- A security mechanism, so that content can be protected from unauthorized view or manipulation - common to DMS, RMS, WCMS, DAM and Personalisation environments - all of which can be implemented within a portal gateway.
- Workflow, which establishes a process through which a document or request flows among users
Definition 2: Application Centric Portals vs Content Centric Portals
Another way of viewing Portals dispenses with the idea of Information and Content as a distinction and looks at it as Application Centric or Content Centric;
Application Centric Portals
This type of portal definition sees the function as one of tying together back-end systems to support users' application driven business processes. Users could be viewing the information as read only or able to create, modify, delete, expire information based on rights and permissions - but they are essentially using the portal to 'glue' together a number of applications into one view - so that rather than having to open a number of different applications to drive their business processes they are able to access them all from one point.
Content Centric Portals
This type of portal definition sees the function as one of obtaining information from a wide variety of sources and displaying that content to users in a way that is based upon users' roles and segmented information needs. In order to achieve this type of portal delivery, a personalisation engine is often needed which is either intrinsic to the portal software - or an additional layer of software to compliment the portal tool. As with any type of 'personalised' experience - it can be extremely powerful if properly conducted, but have a worse impact than doing nothing if the business logic and profiles that are used to make the portal content centric are incorrect and/or delivering inappropriate information.
A content centric portal that is pulling in information from business applications such as WCMS, DMS, DAM, RMS and standard Desktop applications - and on the fly determining the most appropriate information to make available based on implicit and explicit personalisation rules is arguably the utopia of what can be done with portal technology. This usually requires that all aspects that are being pulled into the gateway are based on open standards to allow the content to be delivered as a service without requiring extensive bespoke programming. A customer is more likely to find a default capability of this nature with ECMS vendors, given that they are in a position to want their products to work in this manner - and for other vendors to want to integrate with their products in the same way.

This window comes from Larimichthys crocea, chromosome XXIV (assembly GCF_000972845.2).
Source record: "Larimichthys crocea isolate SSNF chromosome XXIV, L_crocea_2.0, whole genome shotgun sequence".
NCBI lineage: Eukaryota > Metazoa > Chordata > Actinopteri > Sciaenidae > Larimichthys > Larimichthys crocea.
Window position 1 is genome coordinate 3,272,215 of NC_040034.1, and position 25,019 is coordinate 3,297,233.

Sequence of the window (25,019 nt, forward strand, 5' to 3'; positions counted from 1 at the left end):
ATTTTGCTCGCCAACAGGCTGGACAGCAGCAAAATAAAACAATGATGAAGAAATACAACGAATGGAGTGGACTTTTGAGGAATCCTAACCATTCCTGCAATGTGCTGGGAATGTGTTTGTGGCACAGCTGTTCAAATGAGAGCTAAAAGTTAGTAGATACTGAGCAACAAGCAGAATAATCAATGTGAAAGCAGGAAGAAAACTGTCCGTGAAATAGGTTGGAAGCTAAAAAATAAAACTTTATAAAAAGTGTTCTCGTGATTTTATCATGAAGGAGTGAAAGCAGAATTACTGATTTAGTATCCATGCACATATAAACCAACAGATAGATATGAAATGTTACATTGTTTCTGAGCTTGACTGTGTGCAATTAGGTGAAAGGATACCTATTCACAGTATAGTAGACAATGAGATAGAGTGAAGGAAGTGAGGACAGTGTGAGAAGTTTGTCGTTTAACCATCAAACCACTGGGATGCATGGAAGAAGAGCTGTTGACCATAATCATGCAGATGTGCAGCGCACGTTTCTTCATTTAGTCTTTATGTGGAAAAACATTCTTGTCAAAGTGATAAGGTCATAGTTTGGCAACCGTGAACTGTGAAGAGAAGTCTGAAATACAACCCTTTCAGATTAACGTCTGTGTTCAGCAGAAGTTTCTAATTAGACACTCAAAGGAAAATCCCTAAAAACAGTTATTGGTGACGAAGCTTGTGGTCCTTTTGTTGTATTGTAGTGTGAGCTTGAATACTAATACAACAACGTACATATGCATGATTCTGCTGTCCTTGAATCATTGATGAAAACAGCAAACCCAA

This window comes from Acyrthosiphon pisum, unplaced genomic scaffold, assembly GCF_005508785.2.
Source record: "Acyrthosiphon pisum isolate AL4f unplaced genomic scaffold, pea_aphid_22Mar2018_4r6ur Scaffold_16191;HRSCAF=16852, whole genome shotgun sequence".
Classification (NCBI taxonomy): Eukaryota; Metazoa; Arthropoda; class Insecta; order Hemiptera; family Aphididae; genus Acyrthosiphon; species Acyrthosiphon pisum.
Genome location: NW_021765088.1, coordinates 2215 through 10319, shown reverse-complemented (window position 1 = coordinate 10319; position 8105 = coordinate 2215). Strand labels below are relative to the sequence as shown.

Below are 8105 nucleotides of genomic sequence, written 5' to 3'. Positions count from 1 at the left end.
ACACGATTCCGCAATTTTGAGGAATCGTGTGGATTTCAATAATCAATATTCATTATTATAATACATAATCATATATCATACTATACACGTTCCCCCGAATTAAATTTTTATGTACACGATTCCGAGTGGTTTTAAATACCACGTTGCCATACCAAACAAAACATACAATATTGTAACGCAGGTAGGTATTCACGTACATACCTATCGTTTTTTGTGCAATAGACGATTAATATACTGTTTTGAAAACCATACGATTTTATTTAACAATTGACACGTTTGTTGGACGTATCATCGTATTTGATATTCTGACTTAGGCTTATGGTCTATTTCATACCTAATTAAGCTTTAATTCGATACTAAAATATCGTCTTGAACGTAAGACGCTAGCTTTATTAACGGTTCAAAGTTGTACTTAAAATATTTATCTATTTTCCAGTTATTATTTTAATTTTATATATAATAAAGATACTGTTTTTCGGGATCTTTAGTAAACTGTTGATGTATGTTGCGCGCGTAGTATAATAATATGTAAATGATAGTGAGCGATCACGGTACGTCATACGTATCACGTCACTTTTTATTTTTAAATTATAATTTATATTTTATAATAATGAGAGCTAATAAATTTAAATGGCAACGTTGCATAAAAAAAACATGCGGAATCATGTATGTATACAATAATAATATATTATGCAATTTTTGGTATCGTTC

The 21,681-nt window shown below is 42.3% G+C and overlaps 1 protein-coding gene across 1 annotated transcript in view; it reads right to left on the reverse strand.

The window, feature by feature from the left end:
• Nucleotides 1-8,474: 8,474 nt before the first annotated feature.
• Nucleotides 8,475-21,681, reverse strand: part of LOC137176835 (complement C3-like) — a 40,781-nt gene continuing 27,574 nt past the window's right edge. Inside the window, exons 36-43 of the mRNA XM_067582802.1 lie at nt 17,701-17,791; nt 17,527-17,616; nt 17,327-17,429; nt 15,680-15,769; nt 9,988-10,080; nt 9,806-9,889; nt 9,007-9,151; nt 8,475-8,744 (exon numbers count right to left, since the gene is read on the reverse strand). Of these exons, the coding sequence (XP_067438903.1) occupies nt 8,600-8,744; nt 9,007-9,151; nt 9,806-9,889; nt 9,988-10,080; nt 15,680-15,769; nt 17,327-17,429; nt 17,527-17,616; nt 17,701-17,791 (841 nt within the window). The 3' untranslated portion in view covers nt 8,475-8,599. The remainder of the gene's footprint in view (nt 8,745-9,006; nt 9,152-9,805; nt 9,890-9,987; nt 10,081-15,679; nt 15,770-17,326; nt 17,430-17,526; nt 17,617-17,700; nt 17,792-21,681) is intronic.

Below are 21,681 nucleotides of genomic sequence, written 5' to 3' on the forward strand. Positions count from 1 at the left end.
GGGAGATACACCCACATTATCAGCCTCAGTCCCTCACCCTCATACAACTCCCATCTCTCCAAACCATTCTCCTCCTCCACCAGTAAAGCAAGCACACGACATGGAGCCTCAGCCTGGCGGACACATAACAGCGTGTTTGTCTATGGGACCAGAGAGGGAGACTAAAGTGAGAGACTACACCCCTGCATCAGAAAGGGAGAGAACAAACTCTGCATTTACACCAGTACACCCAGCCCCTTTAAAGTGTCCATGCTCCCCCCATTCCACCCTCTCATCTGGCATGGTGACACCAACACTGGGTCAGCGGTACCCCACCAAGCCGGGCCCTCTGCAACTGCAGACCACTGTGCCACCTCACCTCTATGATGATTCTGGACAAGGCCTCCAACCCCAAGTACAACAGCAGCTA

Definition 3: Vertical Enterprise Portals vs Horizontal Enterprise Portals
A lot of what is contained within a VEP or HEP has already been covered in the previous two definitions - but depending on your gateway you are intending to portalise it could be that this is a more appropriate way of seeing the user experience. Unlike the other definitions, the Vertical or Horizontal Enterprise Portal does not seek to determine what or how the content is being managed that is making up the user experience - but sees the portals as meeting a niche experience - or meeting a very wide audience.
Vertical Enterprise Portals
Examples of this type of user experience would be MP3.com, pets.com or any other similar site where the portal or gateway is specific to an industry vertical or sector.
Horizontal Enterprise Portals
Examples of this type of user experience would be the Yahoo, AOL.com. They are also sometimes referred to as Mega Portals.
All the above definitions have 'merits' when it comes to explaining what a portal is. If you are reading this article from a point of view of educating yourself as to what a portal can be, then it would be prudent to digest each definition and then look at your own requirements and ascertain whether one or more is more appropriate - or in fact a mixture of the definitions. For example, you may be aiming to create a vertical portal in that you are serving a niche sector of a market - but you may determine that you wish to make it content centric and include profiles to enhance the user experience - and you may or may not decide that users will be able to read information only (making it an Information type of portal) or you may elect to allow them to collaborate on content depending on the nature of the portal.
Whatever you decide your portal is to be make sure your vendor understands your definition and does not answer assuming their own interpretation.